Grocery retailers are making it easier for consumers to shop with their mobile devices through digital innovations. Texas-based grocery chain H-E-B, in one case, is rolling out a new app that the company says is one of many technologies that it will use “to enhance its digital services to better meet the evolving needs and expectations” of online and in-store customers.
Chief Digital Officer Jag Bath said per a post, “The new My H-E-B mobile app is a perfect example of how we are investing in new technologies to enhance our digital services and establish H-E-B as a digital retail leader.” Bath also noted, “We continue to grow our talented H-E-B Digital team in Austin and at our company headquarters in San Antonio to deliver on this investment and provide the best possible digital experience to our customers and Partners.”
The company’s new app joins together dozens of new features the company says makes it “more convenient and simpler to shop and provides more ways to save.” Shoppers can place home delivery or Curbside pickup orders through a single mobile app. In-store shoppers can also clip as well as redeem coupons, browse the store with an enhanced search function, and discover the locations of items. “From the moment the app is opened, customers will notice a more streamlined shopping experience,” the retailer said.
H-E-B continues growing its digital offerings like H-E-B Home Delivery and H-E-B Curbside, along with its acquisition of on-demand delivery service Favor. The company says it is “embracing” mobile apps for both shoppers as well as employees. H-E-B Digital Chief Product Officer Mike Georgoff said in the announcement, “This is just the beginning of how we’re looking to redefine how our customers shop with us. Our goal is to create an easier, more enjoyable shopping experience.”
Beyond H-E-B, other grocery chains are aiming to drive innovation to help change the way consumers shop in-store and through the web. Kroger, in one case, has invested in its customer and its associate experience. Those efforts include building a seamless ecosystem that joins the best of the physical store and the digital online experiences. Kroger Chairman and CEO Rodney McMullen said during the company’s recent analyst day that the firm is well on its way to making the Kroger experience available to all Americans, via a combination of stores, delivery, pickup and shipping platforms.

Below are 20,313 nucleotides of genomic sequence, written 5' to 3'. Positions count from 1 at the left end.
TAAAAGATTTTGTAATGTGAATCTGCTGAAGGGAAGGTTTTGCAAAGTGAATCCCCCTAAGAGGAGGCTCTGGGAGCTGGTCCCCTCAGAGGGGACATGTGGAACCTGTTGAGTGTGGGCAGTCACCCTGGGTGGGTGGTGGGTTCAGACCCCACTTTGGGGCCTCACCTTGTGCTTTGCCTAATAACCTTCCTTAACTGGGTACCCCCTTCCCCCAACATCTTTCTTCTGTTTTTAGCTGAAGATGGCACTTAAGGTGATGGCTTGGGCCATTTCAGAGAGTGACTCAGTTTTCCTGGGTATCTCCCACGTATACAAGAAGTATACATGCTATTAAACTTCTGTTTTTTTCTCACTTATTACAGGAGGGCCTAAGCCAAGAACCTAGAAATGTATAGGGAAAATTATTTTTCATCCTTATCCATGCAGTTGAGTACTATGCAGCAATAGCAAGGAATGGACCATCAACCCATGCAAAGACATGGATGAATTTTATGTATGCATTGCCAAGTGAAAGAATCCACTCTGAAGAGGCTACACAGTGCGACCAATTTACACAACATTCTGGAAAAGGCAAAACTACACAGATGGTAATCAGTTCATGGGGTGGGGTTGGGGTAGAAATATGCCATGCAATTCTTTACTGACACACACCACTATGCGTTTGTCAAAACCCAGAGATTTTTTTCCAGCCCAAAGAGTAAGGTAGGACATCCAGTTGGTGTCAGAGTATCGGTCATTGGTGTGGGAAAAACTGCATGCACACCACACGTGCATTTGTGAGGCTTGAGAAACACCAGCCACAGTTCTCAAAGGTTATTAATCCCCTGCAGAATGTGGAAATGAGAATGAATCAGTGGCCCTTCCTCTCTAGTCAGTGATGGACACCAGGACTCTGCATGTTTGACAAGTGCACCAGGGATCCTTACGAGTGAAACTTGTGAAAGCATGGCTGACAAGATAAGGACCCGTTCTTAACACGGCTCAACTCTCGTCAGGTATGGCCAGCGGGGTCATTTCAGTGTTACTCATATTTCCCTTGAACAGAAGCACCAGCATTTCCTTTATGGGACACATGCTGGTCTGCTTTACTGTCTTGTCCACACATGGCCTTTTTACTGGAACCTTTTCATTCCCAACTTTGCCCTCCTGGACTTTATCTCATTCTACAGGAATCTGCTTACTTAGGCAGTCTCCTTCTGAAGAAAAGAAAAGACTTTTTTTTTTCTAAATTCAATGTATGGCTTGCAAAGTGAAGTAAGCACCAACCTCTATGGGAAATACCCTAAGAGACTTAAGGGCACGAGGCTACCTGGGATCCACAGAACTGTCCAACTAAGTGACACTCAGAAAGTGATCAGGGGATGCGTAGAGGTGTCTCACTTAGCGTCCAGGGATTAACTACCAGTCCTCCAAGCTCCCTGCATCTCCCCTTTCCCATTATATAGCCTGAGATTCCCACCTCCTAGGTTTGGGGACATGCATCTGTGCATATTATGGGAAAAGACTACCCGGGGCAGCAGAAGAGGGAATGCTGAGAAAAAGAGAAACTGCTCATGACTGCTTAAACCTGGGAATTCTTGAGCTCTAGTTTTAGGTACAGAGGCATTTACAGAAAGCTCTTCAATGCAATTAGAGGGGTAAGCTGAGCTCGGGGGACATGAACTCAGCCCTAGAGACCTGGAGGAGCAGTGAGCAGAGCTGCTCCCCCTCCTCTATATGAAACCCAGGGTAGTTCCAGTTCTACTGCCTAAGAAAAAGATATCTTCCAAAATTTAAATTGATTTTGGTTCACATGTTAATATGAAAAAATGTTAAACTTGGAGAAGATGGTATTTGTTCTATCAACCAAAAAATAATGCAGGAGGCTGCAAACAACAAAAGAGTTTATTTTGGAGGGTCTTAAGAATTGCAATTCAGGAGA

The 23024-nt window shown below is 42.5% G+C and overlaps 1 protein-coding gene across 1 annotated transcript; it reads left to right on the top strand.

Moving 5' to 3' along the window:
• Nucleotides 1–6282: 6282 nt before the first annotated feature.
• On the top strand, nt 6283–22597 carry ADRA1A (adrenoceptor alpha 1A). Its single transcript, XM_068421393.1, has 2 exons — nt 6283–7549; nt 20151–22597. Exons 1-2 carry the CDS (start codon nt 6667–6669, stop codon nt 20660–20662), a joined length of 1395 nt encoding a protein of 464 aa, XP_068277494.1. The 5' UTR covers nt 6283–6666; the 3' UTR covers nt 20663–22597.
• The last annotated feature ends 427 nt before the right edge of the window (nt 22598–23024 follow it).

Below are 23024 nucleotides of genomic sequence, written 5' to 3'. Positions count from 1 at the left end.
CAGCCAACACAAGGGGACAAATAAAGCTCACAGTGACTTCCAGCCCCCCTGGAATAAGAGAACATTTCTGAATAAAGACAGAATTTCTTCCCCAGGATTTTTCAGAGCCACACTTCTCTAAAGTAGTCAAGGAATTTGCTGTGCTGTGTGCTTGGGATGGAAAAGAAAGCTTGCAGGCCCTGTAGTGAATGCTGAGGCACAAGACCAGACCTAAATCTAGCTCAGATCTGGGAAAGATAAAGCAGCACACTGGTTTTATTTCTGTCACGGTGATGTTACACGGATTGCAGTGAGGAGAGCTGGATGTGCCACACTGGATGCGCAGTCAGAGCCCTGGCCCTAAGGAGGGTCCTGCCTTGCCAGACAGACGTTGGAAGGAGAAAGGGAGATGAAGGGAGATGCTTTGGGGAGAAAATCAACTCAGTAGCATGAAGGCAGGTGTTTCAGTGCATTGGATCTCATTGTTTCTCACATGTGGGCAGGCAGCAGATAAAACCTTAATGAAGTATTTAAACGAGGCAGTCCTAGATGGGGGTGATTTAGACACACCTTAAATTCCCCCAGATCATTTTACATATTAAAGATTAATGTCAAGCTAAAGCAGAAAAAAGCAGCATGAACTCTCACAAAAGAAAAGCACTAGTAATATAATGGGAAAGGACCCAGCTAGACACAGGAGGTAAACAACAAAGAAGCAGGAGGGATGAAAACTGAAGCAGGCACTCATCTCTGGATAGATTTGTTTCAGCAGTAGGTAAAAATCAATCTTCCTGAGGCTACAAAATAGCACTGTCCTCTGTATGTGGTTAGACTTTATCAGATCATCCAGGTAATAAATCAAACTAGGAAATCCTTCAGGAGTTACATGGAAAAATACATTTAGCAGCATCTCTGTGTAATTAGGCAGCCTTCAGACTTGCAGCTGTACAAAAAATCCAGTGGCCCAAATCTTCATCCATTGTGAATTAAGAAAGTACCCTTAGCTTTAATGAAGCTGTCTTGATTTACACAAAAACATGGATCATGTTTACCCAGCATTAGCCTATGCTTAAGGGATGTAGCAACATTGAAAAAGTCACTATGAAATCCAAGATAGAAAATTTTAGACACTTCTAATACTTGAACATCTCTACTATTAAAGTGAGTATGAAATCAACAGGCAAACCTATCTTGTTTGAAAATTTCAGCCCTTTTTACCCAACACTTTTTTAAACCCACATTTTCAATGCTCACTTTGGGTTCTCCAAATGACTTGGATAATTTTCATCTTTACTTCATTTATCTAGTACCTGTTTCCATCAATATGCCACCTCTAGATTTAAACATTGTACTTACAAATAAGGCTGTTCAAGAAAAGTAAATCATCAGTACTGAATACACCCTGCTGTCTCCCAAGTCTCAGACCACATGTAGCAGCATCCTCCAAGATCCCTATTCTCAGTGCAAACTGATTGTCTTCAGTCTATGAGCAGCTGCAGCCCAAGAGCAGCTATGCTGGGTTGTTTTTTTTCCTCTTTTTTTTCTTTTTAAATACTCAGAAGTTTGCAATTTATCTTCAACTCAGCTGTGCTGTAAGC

From Kroger to H-E-B, grocery chains are aiming to drive innovation by putting the focus on the customer experience with the help of technology.
In Other Brick-and-Mortar Retail News
Jimmy John’s, a chain of sandwich restaurants, has announced the rollout of its first-ever customer-loyalty program. Freaky Fast Reward, now available across the country, was piloted earlier this year and rolled out on a limited basis. Members can earn different kinds of rewards, with the inclusion of sandwiches, drinks and sides as well as first-taste access to new products.
Chief Marketing Officer John Shea said in an emailed press release, “At Jimmy John’s, we have amazing customers, and we’re committed to rewarding them for their loyalty.” Shea continued, “Freaky Fast Rewards is a best-in-class program that makes earning rewards fast and easy.” The offering features tech that allows members to make purchases via Google Pay or Apple Pay.
In other news, Walmart is teaming with Nuro to roll out a new pilot program that will experiment with autonomous grocery delivery in the Houston market. The service will use Nuro’s custom-built delivery vehicle R2 and autonomous Toyota Priuses. Tom Ward, senior vice president of digital operations for Walmart U.S., said in a release, “Nuro’s vision of using robotics to improve lives runs parallel with Walmart’s mission of helping customers live better.”
Nuro said in a post, “We consider delivery to be a natural extension of the shopping experience, and an important way to bring the benefits of the on-demand economy to more people,” Nuro also noted, “Through the pilot, we’ll gain insights that will enable us to further develop and refine our service, while helping Walmart create the best end-to-end customer experiences.”
And food retailers are betting big on small warehouses to support their growing delivery operations as grocers try out different approaches to get products to shoppers in a more efficient manner. Albertsons Cos., Walmart and other firms are creating small fulfillment centers close to locations already in existence and shoppers to fulfill eCommerce orders fast.
More grocery firms are selecting this strategy over the bigger and remote distribution centers that Kroger Co. and the Peapod division of Koninklijke Ahold Delhaize NV are building to make deliveries over broader areas. Facilities that are called micro-fulfillment centers are often between 10,000 and 20,000 square feet and can fill approximately 4,000 orders a week.
To keep tabs on the latest retail trends, check next week’s Retail Pulse.